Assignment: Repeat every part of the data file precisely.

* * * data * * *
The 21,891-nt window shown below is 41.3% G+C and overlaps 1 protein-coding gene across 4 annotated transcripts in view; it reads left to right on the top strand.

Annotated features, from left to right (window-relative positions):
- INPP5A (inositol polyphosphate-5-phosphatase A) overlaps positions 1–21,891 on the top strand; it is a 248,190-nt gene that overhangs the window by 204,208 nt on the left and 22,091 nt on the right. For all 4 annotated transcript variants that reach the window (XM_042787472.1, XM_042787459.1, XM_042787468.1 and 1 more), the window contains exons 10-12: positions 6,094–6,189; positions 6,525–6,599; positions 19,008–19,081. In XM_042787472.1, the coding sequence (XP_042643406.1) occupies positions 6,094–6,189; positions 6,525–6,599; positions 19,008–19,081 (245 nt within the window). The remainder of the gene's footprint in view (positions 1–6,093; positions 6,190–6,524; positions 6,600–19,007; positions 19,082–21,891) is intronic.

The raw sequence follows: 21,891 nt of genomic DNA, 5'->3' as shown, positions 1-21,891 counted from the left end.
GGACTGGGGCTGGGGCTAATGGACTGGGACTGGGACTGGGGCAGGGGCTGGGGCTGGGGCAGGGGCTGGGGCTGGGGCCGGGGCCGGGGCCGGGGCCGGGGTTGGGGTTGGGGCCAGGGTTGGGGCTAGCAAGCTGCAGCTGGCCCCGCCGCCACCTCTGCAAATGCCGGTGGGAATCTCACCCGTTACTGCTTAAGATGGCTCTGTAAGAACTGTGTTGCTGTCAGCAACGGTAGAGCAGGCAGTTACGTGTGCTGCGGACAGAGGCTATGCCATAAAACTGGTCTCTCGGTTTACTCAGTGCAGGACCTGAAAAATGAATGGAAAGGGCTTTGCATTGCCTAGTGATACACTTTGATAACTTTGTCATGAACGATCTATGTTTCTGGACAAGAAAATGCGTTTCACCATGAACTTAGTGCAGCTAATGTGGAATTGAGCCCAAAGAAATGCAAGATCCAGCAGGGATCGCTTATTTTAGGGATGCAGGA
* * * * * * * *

The 21,891-nt window shown below is 41.3% G+C and overlaps 1 protein-coding gene across 4 annotated transcripts in view; it reads left to right on the top strand.

Annotated features, from left to right (window-relative positions):
- INPP5A (inositol polyphosphate-5-phosphatase A) overlaps positions 1–21,891 on the top strand; it is a 248,190-nt gene that overhangs the window by 204,208 nt on the left and 22,091 nt on the right. For all 4 annotated transcript variants that reach the window (XM_042787472.1, XM_042787459.1, XM_042787468.1 and 1 more), the window contains exons 10-12: positions 6,094–6,189; positions 6,525–6,599; positions 19,008–19,081. In XM_042787472.1, the coding sequence (XP_042643406.1) occupies positions 6,094–6,189; positions 6,525–6,599; positions 19,008–19,081 (245 nt within the window). The remainder of the gene's footprint in view (positions 1–6,093; positions 6,190–6,524; positions 6,600–19,007; positions 19,082–21,891) is intronic.

The raw sequence follows: 21,891 nt of genomic DNA, 5'->3' as shown, positions 1-21,891 counted from the left end.
GGACTGGGGCTGGGGCTAATGGACTGGGACTGGGACTGGGGCAGGGGCTGGGGCTGGGGCAGGGGCTGGGGCTGGGGCCGGGGCCGGGGCCGGGGCCGGGGTTGGGGTTGGGGCCAGGGTTGGGGCTAGCAAGCTGCAGCTGGCCCCGCCGCCACCTCTGCAAATGCCGGTGGGAATCTCACCCGTTACTGCTTAAGATGGCTCTGTAAGAACTGTGTTGCTGTCAGCAACGGTAGAGCAGGCAGTTACGTGTGCTGCGGACAGAGGCTATGCCATAAAACTGGTCTCTCGGTTTACTCAGTGCAGGACCTGAAAAATGAATGGAAAGGGCTTTGCATTGCCTAGTGATACACTTTGATAACTTTGTCATGAACGATCTATGTTTCTGGACAAGAAAATGCGTTTCACCATGAACTTAGTGCAGCTAATGTGGAATTGAGCCCAAAGAAATGCAAGATCCAGCAGGGATCGCTTATTTTAGGGATGCAGGA